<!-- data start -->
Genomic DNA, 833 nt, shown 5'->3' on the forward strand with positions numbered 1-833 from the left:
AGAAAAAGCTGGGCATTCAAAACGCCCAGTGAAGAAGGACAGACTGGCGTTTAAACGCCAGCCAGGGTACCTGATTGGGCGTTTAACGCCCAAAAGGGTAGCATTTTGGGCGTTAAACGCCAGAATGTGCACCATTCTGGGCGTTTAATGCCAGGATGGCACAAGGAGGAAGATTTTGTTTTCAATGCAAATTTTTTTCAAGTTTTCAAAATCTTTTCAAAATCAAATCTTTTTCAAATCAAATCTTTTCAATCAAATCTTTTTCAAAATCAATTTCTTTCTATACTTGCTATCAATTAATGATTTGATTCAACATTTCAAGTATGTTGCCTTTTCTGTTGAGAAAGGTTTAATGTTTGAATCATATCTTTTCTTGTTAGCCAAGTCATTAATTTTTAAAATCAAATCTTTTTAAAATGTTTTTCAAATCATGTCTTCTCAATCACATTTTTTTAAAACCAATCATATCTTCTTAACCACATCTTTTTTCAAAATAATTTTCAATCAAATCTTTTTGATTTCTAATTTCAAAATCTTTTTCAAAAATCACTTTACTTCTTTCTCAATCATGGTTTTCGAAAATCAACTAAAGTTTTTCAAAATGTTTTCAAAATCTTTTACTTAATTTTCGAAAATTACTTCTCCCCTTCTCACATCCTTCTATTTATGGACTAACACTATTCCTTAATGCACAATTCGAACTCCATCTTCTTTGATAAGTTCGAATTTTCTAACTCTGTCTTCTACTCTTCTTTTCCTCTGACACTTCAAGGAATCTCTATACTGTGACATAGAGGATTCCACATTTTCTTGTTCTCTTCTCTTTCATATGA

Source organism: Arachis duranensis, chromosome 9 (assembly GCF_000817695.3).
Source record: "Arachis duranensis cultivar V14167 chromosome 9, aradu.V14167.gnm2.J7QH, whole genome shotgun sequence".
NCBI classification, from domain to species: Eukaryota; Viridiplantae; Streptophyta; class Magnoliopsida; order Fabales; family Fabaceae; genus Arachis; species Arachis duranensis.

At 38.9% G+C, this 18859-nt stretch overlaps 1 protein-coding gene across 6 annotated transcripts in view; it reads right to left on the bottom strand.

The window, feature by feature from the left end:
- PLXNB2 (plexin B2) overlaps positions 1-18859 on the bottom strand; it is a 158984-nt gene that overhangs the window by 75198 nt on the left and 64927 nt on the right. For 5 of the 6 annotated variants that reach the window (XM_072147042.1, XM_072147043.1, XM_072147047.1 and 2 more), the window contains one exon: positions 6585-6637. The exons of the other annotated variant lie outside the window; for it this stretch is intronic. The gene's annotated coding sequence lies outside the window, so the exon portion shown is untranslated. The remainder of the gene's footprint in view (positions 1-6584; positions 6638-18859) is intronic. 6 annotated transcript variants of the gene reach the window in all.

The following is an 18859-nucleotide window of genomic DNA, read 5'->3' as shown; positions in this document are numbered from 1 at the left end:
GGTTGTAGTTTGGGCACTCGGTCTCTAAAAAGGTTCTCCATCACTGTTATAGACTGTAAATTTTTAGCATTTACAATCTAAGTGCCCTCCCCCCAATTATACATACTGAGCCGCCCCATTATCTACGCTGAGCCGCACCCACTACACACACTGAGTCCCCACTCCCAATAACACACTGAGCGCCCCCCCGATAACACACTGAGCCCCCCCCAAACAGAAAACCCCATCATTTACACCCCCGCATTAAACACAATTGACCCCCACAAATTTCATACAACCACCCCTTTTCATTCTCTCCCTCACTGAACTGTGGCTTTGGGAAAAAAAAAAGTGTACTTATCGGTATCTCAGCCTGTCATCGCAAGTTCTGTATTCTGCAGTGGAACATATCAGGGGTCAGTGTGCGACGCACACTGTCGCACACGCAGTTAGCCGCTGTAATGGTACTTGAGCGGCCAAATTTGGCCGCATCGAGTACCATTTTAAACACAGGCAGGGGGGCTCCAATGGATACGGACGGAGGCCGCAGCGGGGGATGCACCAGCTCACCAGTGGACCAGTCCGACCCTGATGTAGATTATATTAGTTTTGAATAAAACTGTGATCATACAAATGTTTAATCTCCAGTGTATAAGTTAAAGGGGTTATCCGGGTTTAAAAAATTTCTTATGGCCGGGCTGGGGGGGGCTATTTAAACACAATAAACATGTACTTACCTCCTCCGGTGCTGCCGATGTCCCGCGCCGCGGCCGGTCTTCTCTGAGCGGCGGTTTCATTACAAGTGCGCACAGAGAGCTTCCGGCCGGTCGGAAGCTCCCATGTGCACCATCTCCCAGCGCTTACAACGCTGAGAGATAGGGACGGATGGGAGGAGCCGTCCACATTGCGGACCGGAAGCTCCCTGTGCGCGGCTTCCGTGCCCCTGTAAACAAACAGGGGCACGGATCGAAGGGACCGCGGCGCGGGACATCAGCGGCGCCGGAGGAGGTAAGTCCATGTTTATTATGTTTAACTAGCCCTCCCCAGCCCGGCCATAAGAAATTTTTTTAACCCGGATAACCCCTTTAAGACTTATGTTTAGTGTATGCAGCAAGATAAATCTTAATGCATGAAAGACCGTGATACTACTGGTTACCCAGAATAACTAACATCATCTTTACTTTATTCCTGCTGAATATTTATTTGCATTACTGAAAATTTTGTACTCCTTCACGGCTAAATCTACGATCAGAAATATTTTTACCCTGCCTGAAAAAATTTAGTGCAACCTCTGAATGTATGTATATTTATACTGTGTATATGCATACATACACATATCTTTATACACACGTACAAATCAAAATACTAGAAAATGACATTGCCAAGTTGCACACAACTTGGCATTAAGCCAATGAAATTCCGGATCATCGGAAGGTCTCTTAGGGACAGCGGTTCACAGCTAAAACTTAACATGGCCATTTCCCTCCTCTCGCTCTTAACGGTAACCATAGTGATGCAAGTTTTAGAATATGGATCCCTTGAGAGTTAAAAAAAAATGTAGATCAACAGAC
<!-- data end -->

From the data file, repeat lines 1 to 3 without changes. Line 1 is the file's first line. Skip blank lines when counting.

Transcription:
Genomic DNA, 833 nt, shown 5'->3' on the forward strand with positions numbered 1-833 from the left:
AGAAAAAGCTGGGCATTCAAAACGCCCAGTGAAGAAGGACAGACTGGCGTTTAAACGCCAGCCAGGGTACCTGATTGGGCGTTTAACGCCCAAAAGGGTAGCATTTTGGGCGTTAAACGCCAGAATGTGCACCATTCTGGGCGTTTAATGCCAGGATGGCACAAGGAGGAAGATTTTGTTTTCAATGCAAATTTTTTTCAAGTTTTCAAAATCTTTTCAAAATCAAATCTTTTTCAAATCAAATCTTTTCAATCAAATCTTTTTCAAAATCAATTTCTTTCTATACTTGCTATCAATTAATGATTTGATTCAACATTTCAAGTATGTTGCCTTTTCTGTTGAGAAAGGTTTAATGTTTGAATCATATCTTTTCTTGTTAGCCAAGTCATTAATTTTTAAAATCAAATCTTTTTAAAATGTTTTTCAAATCATGTCTTCTCAATCACATTTTTTTAAAACCAATCATATCTTCTTAACCACATCTTTTTTCAAAATAATTTTCAATCAAATCTTTTTGATTTCTAATTTCAAAATCTTTTTCAAAAATCACTTTACTTCTTTCTCAATCATGGTTTTCGAAAATCAACTAAAGTTTTTCAAAATGTTTTCAAAATCTTTTACTTAATTTTCGAAAATTACTTCTCCCCTTCTCACATCCTTCTATTTATGGACTAACACTATTCCTTAATGCACAATTCGAACTCCATCTTCTTTGATAAGTTCGAATTTTCTAACTCTGTCTTCTACTCTTCTTTTCCTCTGACACTTCAAGGAATCTCTATACTGTGACATAGAGGATTCCACATTTTCTTGTTCTCTTCTCTTTCATATGA

Source organism: Arachis duranensis, chromosome 9 (assembly GCF_000817695.3).